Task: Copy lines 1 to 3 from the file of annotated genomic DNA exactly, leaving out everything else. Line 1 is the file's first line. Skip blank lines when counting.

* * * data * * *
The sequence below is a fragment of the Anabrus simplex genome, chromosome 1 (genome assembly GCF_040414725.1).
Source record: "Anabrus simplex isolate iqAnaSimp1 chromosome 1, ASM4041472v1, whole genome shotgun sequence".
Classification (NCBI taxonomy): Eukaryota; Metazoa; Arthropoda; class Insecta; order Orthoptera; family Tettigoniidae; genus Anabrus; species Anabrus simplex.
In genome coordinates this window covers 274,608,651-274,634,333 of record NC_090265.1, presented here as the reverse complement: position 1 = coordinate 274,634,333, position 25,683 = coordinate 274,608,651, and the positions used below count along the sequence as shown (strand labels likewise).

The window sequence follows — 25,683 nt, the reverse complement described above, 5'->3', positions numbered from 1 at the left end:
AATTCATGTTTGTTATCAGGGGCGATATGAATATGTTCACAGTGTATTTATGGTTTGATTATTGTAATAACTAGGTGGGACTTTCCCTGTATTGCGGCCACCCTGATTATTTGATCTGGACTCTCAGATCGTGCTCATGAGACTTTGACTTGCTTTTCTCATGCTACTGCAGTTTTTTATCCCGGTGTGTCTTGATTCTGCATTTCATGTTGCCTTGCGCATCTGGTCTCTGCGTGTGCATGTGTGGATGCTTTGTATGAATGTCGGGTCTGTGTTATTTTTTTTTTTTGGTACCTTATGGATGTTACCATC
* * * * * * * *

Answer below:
The sequence below is a fragment of the Anabrus simplex genome, chromosome 1 (genome assembly GCF_040414725.1).
Source record: "Anabrus simplex isolate iqAnaSimp1 chromosome 1, ASM4041472v1, whole genome shotgun sequence".
Classification (NCBI taxonomy): Eukaryota; Metazoa; Arthropoda; class Insecta; order Orthoptera; family Tettigoniidae; genus Anabrus; species Anabrus simplex.